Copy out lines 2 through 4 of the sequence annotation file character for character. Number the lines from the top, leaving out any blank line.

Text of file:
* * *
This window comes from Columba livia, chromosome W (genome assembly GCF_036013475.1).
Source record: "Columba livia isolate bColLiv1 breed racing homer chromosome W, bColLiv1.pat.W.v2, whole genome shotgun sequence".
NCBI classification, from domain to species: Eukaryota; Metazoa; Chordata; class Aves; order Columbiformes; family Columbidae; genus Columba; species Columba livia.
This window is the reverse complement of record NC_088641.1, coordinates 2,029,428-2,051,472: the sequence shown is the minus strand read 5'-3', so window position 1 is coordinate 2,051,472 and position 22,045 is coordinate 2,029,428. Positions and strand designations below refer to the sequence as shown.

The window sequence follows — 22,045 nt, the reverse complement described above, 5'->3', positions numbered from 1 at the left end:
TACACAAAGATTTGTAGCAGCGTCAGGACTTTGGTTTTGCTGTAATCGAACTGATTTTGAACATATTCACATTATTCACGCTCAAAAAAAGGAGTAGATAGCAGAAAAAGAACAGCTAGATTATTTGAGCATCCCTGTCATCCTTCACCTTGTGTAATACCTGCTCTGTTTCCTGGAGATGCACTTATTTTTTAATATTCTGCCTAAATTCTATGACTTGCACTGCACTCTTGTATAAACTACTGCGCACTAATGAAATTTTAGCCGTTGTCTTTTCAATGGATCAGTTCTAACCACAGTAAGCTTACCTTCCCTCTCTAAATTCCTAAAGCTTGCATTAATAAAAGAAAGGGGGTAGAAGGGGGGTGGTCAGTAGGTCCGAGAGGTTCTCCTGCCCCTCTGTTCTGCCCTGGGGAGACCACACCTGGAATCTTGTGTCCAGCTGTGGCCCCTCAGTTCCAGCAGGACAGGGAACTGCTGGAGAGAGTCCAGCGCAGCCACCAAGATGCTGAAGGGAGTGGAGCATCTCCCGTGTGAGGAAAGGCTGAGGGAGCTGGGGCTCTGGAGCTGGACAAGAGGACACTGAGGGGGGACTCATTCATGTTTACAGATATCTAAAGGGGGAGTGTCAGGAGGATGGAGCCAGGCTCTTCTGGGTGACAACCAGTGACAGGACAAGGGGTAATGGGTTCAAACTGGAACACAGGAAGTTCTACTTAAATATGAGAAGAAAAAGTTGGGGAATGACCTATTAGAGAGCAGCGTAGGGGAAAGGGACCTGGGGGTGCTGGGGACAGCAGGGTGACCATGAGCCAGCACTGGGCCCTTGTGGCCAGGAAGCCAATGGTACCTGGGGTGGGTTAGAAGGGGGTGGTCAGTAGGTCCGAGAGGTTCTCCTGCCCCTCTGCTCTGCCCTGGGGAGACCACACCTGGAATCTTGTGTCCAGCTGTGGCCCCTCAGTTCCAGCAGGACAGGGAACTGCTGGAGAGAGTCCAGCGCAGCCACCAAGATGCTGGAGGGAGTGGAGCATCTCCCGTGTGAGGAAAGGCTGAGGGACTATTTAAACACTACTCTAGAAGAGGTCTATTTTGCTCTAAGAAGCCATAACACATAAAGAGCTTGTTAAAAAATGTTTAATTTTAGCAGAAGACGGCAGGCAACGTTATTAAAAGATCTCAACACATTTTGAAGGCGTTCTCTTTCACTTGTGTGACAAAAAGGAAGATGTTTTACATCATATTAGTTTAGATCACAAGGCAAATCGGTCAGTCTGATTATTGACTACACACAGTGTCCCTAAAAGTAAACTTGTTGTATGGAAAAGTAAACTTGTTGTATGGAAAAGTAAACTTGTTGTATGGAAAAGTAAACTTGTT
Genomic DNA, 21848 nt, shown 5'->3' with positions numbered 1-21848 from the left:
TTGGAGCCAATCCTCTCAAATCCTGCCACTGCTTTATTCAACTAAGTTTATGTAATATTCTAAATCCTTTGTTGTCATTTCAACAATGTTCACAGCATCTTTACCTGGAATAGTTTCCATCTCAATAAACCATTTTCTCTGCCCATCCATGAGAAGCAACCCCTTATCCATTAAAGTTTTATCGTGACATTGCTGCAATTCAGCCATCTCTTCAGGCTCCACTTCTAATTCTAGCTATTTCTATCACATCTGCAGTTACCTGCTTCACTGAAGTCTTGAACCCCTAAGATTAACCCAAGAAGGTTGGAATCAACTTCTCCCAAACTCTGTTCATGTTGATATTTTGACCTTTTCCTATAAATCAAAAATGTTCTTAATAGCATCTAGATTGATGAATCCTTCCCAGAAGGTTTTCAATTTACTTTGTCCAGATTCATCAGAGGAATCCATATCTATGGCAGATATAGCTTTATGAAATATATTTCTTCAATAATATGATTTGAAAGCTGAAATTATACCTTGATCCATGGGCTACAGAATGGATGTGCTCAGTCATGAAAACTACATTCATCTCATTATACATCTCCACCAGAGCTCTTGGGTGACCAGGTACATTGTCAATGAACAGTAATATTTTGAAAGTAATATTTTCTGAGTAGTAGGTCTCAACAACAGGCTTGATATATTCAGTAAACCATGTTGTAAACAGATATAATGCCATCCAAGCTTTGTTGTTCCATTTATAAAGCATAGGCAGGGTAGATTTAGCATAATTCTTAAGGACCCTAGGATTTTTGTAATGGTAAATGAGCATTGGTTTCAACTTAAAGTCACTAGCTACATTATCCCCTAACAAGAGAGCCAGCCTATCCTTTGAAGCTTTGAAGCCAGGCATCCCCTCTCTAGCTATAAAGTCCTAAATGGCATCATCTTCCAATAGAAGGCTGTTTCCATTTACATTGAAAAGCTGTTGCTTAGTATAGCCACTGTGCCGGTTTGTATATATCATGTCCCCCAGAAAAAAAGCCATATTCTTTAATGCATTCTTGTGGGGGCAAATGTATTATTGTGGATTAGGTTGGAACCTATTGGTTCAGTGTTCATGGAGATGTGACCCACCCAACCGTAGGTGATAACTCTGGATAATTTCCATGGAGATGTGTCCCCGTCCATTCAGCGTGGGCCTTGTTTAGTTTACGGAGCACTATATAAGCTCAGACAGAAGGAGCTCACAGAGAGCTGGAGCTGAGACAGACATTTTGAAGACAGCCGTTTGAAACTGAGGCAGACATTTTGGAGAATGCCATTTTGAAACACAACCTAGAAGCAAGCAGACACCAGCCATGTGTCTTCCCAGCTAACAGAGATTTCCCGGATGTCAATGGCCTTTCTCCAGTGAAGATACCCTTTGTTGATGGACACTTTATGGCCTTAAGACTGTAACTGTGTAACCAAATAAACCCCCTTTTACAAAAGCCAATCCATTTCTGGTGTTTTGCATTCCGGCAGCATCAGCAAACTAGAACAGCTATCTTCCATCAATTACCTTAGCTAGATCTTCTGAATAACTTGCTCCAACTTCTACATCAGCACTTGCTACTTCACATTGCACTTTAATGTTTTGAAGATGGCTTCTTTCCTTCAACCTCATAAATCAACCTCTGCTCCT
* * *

Source record: "Columba livia isolate bColLiv1 breed racing homer chromosome W, bColLiv1.pat.W.v2, whole genome shotgun sequence".
NCBI classification, from domain to species: Eukaryota; Metazoa; Chordata; class Aves; order Columbiformes; family Columbidae; genus Columba; species Columba livia.
This window is the reverse complement of record NC_088641.1, coordinates 2,029,428-2,051,472: the sequence shown is the minus strand read 5'-3', so window position 1 is coordinate 2,051,472 and position 22,045 is coordinate 2,029,428. Positions and strand designations below refer to the sequence as shown.